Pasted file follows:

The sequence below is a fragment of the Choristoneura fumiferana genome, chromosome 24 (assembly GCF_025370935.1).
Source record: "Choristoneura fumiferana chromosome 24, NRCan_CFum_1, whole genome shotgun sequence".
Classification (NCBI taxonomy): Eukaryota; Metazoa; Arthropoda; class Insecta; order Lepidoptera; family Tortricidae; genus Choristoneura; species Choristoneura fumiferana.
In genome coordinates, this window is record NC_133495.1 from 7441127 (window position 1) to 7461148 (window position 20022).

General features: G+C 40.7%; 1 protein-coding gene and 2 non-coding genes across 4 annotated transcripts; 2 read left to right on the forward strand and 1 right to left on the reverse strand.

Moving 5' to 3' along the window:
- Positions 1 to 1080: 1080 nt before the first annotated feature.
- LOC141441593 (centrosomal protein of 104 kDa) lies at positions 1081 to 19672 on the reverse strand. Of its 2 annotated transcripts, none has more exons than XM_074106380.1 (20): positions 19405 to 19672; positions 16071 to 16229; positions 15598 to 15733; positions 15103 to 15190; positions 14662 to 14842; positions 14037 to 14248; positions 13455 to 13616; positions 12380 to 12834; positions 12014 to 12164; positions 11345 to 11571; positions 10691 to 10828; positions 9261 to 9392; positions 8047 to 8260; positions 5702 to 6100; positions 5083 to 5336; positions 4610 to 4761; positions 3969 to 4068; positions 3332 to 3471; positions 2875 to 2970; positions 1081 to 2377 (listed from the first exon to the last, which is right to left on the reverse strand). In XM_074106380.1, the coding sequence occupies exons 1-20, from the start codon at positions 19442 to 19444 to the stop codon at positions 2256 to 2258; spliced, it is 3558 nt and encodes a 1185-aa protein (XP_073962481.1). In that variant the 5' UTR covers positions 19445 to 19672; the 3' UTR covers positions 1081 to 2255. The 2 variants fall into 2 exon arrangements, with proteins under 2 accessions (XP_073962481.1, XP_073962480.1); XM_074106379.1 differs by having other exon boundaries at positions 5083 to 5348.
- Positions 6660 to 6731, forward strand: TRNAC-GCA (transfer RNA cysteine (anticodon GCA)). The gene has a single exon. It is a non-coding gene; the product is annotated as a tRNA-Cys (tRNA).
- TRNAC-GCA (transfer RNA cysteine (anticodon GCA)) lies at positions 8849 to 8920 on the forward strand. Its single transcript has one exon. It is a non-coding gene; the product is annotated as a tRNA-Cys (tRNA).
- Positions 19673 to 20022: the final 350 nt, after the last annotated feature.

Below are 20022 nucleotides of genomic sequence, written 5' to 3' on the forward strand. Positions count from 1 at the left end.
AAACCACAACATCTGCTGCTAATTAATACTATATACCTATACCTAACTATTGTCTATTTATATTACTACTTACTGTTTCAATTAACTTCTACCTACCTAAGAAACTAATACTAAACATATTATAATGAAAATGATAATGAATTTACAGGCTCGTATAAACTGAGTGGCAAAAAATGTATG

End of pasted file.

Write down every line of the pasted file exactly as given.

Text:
The sequence below is a fragment of the Choristoneura fumiferana genome, chromosome 24 (assembly GCF_025370935.1).
Source record: "Choristoneura fumiferana chromosome 24, NRCan_CFum_1, whole genome shotgun sequence".
Classification (NCBI taxonomy): Eukaryota; Metazoa; Arthropoda; class Insecta; order Lepidoptera; family Tortricidae; genus Choristoneura; species Choristoneura fumiferana.
In genome coordinates, this window is record NC_133495.1 from 7441127 (window position 1) to 7461148 (window position 20022).

General features: G+C 40.7%; 1 protein-coding gene and 2 non-coding genes across 4 annotated transcripts; 2 read left to right on the forward strand and 1 right to left on the reverse strand.

Moving 5' to 3' along the window:
- Positions 1 to 1080: 1080 nt before the first annotated feature.
- LOC141441593 (centrosomal protein of 104 kDa) lies at positions 1081 to 19672 on the reverse strand. Of its 2 annotated transcripts, none has more exons than XM_074106380.1 (20): positions 19405 to 19672; positions 16071 to 16229; positions 15598 to 15733; positions 15103 to 15190; positions 14662 to 14842; positions 14037 to 14248; positions 13455 to 13616; positions 12380 to 12834; positions 12014 to 12164; positions 11345 to 11571; positions 10691 to 10828; positions 9261 to 9392; positions 8047 to 8260; positions 5702 to 6100; positions 5083 to 5336; positions 4610 to 4761; positions 3969 to 4068; positions 3332 to 3471; positions 2875 to 2970; positions 1081 to 2377 (listed from the first exon to the last, which is right to left on the reverse strand). In XM_074106380.1, the coding sequence occupies exons 1-20, from the start codon at positions 19442 to 19444 to the stop codon at positions 2256 to 2258; spliced, it is 3558 nt and encodes a 1185-aa protein (XP_073962481.1). In that variant the 5' UTR covers positions 19445 to 19672; the 3' UTR covers positions 1081 to 2255. The 2 variants fall into 2 exon arrangements, with proteins under 2 accessions (XP_073962481.1, XP_073962480.1); XM_074106379.1 differs by having other exon boundaries at positions 5083 to 5348.
- Positions 6660 to 6731, forward strand: TRNAC-GCA (transfer RNA cysteine (anticodon GCA)). The gene has a single exon. It is a non-coding gene; the product is annotated as a tRNA-Cys (tRNA).
- TRNAC-GCA (transfer RNA cysteine (anticodon GCA)) lies at positions 8849 to 8920 on the forward strand. Its single transcript has one exon. It is a non-coding gene; the product is annotated as a tRNA-Cys (tRNA).
- Positions 19673 to 20022: the final 350 nt, after the last annotated feature.

Below are 20022 nucleotides of genomic sequence, written 5' to 3' on the forward strand. Positions count from 1 at the left end.
AAACCACAACATCTGCTGCTAATTAATACTATATACCTATACCTAACTATTGTCTATTTATATTACTACTTACTGTTTCAATTAACTTCTACCTACCTAAGAAACTAATACTAAACATATTATAATGAAAATGATAATGAATTTACAGGCTCGTATAAACTGAGTGGCAAAAAATGTATG